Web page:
March Final Findings of National Survey Reports A Record Number of Big Game Hunters
March 2012 Zambia Elephant Trophy Imports Approved
March On Receiving The Peter Hathaway Capstick Hunting Heritage Award
April A CITES CoP16 Report: Key Wins, Some Losses for the Hunting Community
April What Was Truly at Stake with the Polar Bear Proposal
May USFWS Grants First Black Rhino Import Permit
May Evaluating Namibia’s Rhino Program
May Rhino Populations Grow Despite Poaching
June CIC General Assembly Adopts Recommendations for African Lion and White Rhino
June Double Quotas Not Yet Resolved in USA
June Equal Allocation of New Mexico Nonresident Licenses for Rocky Mountain and Desert Bighorn Sheep, Oryx and Ibex Challenged Again
June Wood Bison Cases Still in Court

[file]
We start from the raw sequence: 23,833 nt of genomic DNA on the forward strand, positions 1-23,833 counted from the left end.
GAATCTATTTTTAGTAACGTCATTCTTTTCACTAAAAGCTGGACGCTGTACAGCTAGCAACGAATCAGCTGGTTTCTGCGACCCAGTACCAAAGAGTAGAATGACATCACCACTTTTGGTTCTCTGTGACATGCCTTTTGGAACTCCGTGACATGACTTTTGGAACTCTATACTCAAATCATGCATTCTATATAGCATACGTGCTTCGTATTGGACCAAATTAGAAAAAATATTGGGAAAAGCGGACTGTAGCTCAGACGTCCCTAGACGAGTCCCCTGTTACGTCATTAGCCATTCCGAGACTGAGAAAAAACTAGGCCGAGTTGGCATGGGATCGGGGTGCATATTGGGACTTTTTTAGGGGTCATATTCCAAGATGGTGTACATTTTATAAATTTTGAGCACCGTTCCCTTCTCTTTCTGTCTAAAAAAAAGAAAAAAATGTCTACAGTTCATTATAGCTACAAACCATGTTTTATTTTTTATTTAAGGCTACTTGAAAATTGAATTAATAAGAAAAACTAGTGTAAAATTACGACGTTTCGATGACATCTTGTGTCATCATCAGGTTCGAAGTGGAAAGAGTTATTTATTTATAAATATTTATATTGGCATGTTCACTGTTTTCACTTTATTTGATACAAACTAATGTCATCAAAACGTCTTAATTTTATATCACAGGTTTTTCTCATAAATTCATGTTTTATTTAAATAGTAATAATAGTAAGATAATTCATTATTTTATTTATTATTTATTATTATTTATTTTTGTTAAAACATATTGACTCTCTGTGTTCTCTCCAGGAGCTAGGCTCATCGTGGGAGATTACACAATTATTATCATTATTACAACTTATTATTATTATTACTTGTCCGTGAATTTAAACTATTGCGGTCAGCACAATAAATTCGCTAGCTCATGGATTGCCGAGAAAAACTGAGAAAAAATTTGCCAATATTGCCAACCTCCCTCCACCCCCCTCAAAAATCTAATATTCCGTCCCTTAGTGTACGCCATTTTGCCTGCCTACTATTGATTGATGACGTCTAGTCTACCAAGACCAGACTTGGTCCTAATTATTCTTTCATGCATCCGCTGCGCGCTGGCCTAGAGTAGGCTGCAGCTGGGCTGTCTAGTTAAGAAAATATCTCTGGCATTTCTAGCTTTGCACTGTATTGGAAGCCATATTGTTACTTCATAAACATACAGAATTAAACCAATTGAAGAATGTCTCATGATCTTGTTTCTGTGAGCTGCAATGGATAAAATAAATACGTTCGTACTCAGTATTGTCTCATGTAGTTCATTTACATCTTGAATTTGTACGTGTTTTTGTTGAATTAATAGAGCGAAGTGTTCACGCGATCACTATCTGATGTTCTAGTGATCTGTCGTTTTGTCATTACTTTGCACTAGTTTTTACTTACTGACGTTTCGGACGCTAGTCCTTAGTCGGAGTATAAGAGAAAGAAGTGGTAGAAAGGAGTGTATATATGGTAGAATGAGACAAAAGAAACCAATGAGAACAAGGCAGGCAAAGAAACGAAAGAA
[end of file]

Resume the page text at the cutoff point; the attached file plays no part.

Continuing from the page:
June Black Rhino Public Education
July USFWS Denies Petitions to Remove Private, Captive Populations of Species from ESA: Scimitar-horned Oryx, Dama Gazelle and Addax Denied
July Polar Bear Litigation Developments
July Finally, All Gray Wolves Proposed for Removal from ESA
July Status of the Petition to List the Lion as Endangered: African Lion Workshop
August Court Turns Deaf Ear to Polar Bear Enhancement Permit Applicants for Gulf of Boothia
August Newly Published Monograph on Hunting & Conservation
August Family Hunts Under One License are Illegal
August Wildlife for the 21st Century, Volume IV
September Downlisting of Straight-Horned Markhor Delayed; USFWS to Issue Revised Proposed Rule to Reclassify Species Under ESA
September New Trophy Seizure Issues Arise